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Why are so many shops on sale again?

'Sale: extra 20% off', 'FLASH SALE: 20% off everything', 'Remember: Up to 50% off our mid-season sale!'. These are just a few of the subject lines in e-mails I've received in the past week or so from all kinds of brands, from high street to niche online retailers.  October is traditionally all about the excitement of the new season in fashion, a time when we are seduced into investing in autumn's fresh arrivals before they sell out and are willing to pay full price for the pieces we want the most. 

Just a few years ago, we would never have expected to see a SALE sign until perhaps November's Black Friday - then, the discounting began again on Boxing Day when the queues snaked down high streets and through shopping malls from the middle of the night as the crowds anticipated the discounts everywhere from Next to Harrods. Those sales days were legendary.  Now, it feels almost laughable to get so excited about the prospect of a sale when they seem to come along every few weeks. 

As I write, ASOS is trailing a sale of up to 70 per cent off, Cos has a code to get an extra 20 per cent off its sale, Topshop is offering discounts of up to 70 per cent, Anthropologie has made 50 per cent reductions and John Lewis has 50 per cent off womenswear. All this when it feels like the end of summer sales have just stopped and we're only now acquainting ourselves with the autumn trends.  There are two ways to look at all this discounting.

Perhaps it's good news for us shoppers - it means we are always able to get a bargain and can justify indulging in constant retail therapy.  But it's also no secret that the clothing industry is in crisis. Covid-19 has changed the way we live, dress and shop this year, exacerbating difficulties which had been brewing for years as behaviour changed and it became increasingly difficult for stores to produce the right volumes of stock at the right prices. 

According to the Office for National Statistics, clothing sales in August this year were still 15.9 per cent below pre-pandemic levels and GlobalData predicts that there will be a 26.1 per cent decrease in spending on fashion this year overall.  "Clothing and Footwear retailers are amongst some of the hardest hit by the pandemic and continue to face a slow demand and low footfall with local lockdowns and economic uncertainty keeping shoppers at bay," says Dr Liliana Danila, economist at the British Retail Consortium. "Working from home and fewer opportunities to 'dress to impress' means that many retailers are turning to heavy discounting in order to encourage consumer spending." These sales are all well and good, but when more discounts are always round the corner, it can put us off buying anything full price if we think we can just wait for the sale.

And does that new-in floral midi dress carry quite the same appeal when it's got a big red 70 per cent off tag? The BRC's own data has found that prices have been gradually falling for years as shops try to tempt us into buying. Since lockdown though, those decreases have only accelerated and now prices have plummeted by 14.2 per cent year-on-year. 

This year's constant sales are understandable. Stores could never have planned for a pandemic, and although many did cancel or update orders, there was always going to be a glut of products we didn't need. But it has only thrown into sharper focus how out of sync so much of what is created is with our lives.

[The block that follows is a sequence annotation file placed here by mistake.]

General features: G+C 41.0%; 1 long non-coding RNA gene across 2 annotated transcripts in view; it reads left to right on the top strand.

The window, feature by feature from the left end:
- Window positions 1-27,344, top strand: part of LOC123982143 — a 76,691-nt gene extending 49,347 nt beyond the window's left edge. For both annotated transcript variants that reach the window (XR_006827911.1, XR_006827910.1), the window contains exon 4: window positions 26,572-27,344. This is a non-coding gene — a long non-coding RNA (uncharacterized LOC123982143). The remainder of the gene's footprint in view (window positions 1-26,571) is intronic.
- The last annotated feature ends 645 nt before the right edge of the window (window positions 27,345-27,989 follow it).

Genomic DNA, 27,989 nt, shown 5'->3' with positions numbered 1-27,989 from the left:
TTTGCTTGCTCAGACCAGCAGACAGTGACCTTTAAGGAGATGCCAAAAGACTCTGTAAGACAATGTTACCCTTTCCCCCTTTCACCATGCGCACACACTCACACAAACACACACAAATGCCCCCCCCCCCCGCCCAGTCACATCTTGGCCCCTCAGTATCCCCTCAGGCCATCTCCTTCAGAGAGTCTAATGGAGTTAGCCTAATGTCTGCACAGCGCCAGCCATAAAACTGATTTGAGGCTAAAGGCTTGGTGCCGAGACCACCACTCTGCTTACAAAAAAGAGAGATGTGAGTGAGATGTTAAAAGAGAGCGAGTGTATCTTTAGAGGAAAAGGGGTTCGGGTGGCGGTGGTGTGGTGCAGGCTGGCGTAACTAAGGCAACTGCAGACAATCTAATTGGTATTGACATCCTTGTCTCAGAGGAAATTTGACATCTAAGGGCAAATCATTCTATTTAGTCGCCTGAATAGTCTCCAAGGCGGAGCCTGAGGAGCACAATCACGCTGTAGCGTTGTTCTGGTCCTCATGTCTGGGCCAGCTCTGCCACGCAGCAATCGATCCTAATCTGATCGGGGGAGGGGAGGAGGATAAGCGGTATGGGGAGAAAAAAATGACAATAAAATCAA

'We encourage our brands, designers and retailers, who are used to fashion's fast, unforgiving pace, to slow down,' urged the British Fashion Council and Council of Fashion Designers of America in a joint statement issued in May. 'For a long time, there have been too many deliveries and too much merchandise generated. With existing inventory stacking up, designers and retailers must also look at the collections cycle and be very strategic about their products and how and when they intend to sell them. 'There is a clear disconnect from when things arrive in-store to when the customer actually needs them.

The delivery cadence should shift closer to the season for which it is intended.' The result of these disconnects is that we don't have the right kinds of clothes to buy when we want them so those clothes end up being discounted. And ultimately, if they're not sold they could end up being sent to landfill, only adding to fashion's already woeful environmental footprint.   'Data indicates that fashion lovers have started getting savvier at sale shopping over the past few years,' says fashion data platform Lyst.

It says that its users create wish lists and use these to, 'to track deals over time. This has now become a year-round behaviour, occurring not only around traditional sale months but instead, customers are benefiting from smart shopping apps that allow them to follow and track thousands of brands and millions of items at the same time in one place.' The prospect of unending sales and promotions may have made all of us into savvier shoppers, able to add new pieces to our wardrobes at prices which seem like an excellent bargain.

But is it really a way if shopping that's sustainable for ever?  Looking at that deluge of sales alerts gives me a pang of nostalgia for the days when sales were truly exciting - even if that meant waiting until Boxing Day for them to arrive. 

The sales buys to try now:

Jumper, was GBP110, now GBP55, Hobbs at John Lewis (johnlewis.com) 

Floral top, was GBP80, now GBP40, Anthropologie (anthropoligie.com)

Checked dress, was GBP125, now GBP62.50, COS (cosstores.com)

Suede boots, was GBP59.99 now GBP35.99, Mango (shop.mango.com)

Gingham skirt, was GBP35 now GBP7, Topshop (Topshop.com)   For more news, analysis and advice from The Telegraph's fashion desk, click here to sign up to get our weekly newsletter, straight to your inbox every Friday.

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